Thursday, November 13, 2014

"The Madonna of the Monster" or The Marian Cult of “La Madre Santisima de la Luz”: Morbid Anatomy 2014 Day of the Day Tour Report by Board Member Amy Slonaker

Following is a guest post by Amy Slonaker--Morbid Anatomy Museum Board Member and two-time attendee of the Morbid Anatomy Day of the Dead Tour in Mexico. I asked Amy--who is also a bit of a dilettante in the area of religious history--to write a brief report about the phenomenon of “La Madre Santisima de la Luz” as witnessed on our Mexican travels. The information contained in her post, Amy points out, came via the world wide web, so she warmly invites any corrections or addenda; you can email them by clicking here.

The Marian Cult of “La Madre Santisima de la Luz”
The 2014 Morbid Anatomy Day of the Dead Tour was another winner that focused on experiencing the celebration of Dia de Los Muertos in Mexico. It also brought us in touch with the Marian cult of “La Madre Santisima de la Luz.” We had seen her image in a church on last year’s tour but didn’t know her name. Imagine our delight to find this prayer card amongst so many others!

In 2013, while visiting the city of Guanajuato, Mexico, we came across a unique shrine to the Virgin Mary in the Templo de la Compania de Jesus (Temple of Jesuits).

We had never seen a representation of the Virgin Mary like this one which included a fantastical monster’s head with a gaping mouth. It wasn’t until the following year, in Mexico City, that we discovered two prayer cards at the religious mall behind The Metropolitan Cathedral of the Assumption of Mary of Mexico City featuring the same monster’s head, with the inscription “La Madre SS De La Luz,” “Most Holy Mother of Light.”

Now with a name to guide us, we traced the interesting origin of this image to Palermo, Sicily, in the early years of the 18th century.

The initial account of the creation of this image was written in Palermo in 1733, and then translated and published in Mexico in 1737(1). It goes like this:

A Jesuit priest wished to have a painting of the Virgin Mary to take with him as he preached throughout Sicily. He called upon a woman who was known to have received multiple visitations from the Virgin Mary. The priest asked the woman to consult with Mary as to how Mary would like her image to appear. Sure enough, the Virgin appeared and provided a detailed description of an image that included her saving a soul from the gaping maw of hell.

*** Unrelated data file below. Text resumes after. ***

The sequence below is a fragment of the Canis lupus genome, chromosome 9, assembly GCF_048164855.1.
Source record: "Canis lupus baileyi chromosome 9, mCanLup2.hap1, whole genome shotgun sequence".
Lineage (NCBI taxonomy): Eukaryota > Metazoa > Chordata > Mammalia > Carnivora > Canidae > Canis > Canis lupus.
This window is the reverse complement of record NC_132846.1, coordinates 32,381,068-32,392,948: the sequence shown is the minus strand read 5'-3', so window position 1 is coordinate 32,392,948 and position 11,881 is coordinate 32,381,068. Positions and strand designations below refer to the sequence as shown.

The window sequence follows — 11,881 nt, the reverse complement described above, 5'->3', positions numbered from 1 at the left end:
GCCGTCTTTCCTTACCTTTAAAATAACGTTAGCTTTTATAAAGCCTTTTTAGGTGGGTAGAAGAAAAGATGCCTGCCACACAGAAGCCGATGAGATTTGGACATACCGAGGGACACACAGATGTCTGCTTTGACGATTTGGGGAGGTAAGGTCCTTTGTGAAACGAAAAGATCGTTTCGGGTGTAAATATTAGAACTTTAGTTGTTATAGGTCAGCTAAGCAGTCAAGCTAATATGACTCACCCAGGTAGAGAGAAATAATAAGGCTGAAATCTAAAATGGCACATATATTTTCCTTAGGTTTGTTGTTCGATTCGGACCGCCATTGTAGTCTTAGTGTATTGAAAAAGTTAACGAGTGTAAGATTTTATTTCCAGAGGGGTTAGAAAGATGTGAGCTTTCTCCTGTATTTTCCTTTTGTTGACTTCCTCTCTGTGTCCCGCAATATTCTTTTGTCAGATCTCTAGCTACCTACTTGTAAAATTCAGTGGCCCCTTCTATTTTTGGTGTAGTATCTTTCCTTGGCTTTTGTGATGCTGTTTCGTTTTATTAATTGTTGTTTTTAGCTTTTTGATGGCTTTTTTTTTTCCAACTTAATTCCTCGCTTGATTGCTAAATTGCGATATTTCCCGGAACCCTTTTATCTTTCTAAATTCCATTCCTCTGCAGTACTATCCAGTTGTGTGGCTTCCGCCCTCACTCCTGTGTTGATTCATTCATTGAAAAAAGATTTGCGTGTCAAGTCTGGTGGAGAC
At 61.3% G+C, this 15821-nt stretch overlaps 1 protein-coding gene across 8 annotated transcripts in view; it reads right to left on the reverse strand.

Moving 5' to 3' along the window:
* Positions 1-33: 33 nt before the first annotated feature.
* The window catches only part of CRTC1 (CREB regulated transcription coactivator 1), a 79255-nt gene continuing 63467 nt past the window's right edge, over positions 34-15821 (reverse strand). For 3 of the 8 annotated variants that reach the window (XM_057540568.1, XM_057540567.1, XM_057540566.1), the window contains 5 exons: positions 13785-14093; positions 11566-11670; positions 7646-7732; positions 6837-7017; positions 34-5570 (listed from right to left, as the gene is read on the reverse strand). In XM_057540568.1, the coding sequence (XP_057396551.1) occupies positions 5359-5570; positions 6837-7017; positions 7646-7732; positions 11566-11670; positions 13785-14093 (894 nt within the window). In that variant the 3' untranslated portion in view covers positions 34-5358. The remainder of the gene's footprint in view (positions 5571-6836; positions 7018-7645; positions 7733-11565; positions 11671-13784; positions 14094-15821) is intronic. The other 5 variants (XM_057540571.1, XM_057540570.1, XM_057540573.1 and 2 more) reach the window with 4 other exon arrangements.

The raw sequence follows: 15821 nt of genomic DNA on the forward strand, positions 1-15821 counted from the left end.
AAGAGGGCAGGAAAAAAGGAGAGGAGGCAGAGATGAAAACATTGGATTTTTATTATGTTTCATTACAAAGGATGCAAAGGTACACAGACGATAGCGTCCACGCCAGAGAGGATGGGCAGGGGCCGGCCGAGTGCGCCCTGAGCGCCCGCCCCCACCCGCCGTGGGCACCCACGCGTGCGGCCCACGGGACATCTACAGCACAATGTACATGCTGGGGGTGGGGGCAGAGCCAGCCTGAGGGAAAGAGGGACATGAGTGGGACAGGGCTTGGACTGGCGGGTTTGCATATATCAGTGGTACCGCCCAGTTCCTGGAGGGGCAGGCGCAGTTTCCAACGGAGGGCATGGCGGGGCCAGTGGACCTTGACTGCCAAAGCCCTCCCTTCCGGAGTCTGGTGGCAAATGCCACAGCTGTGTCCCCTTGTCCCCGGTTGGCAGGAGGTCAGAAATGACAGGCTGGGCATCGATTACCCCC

After a few missteps--including a painter who didn’t know how to follow directions, and a resulting illness/miraculous healing of the woman who received the vision--a second painting was created that successfully included the Virgin’s wish for a hellmouth.

This painting was then brought to the cathedral in Leon, Mexico, in 1732. From here, a healthy cult to the “Most Holy Mother of Light” spread in the region, accounting for the image of "Nuestra Señora de la Luz" we came across in nearby Guanajuato.

But the plot thickens. We found another example of “Santisima de la Luz” on an altar in the Iglesia de San Miguel Archangel in Mexico City, above a wax reliquary for a figure labeled "Santa Rustica." This time, all the aspects of the Virgin’s requested image existed except the Bosch-like, big-mouthed, hell-monster. What happened to the fanciful fiend from which the fellow on the left should be springing?

It turns out that the notion of Mary directly saving souls out of Hell was doctrinally flawed despite being totally in line with what Mary requested during her visitation of the woman in Sicily. Scholars have noted several versions of “La Madre Santisima de la Luz” in which the hellacious beast has been covered over or with its presence omitted in the initial rendering. While some researchers opine this was to rectify any doctrinal fuzziness, another explanation may be that the appearance of the Jesuit-sponsored cult of “La Madre Santisima de la Luz” arrived only shortly before the Jesuits were kicked out of Mexico in 1767 by order of Pope Clement XIV (2). Hence, the Jesuit-promulgated “La Madre Santisima de la Luz” became expunged and replaced with a more generic Virgin.

We look forward to more sightings of images of “La Madre Santisima de la Luz”-- some of which exist in the present-day United States in parts of California and New Mexico. But we can’t help  but hope that the next shrine we see includes a huge monster head.
  1. La Devocion de Maria Madre Santissima de la Luz, En Mexico, en la Imprenta Real del superior Gobierno, y del Nuevo Rezado, de Doña Maria de Rivera, en el Empedradillo. Año de 1737.
  2. Dominus ac Redemptor is the papal brief promulgated on 21 July 1773 by which Pope Clement XIV suppressed the Society of Jesus.

1 comment:

Anonymous said...

I love this post, and the history of this image!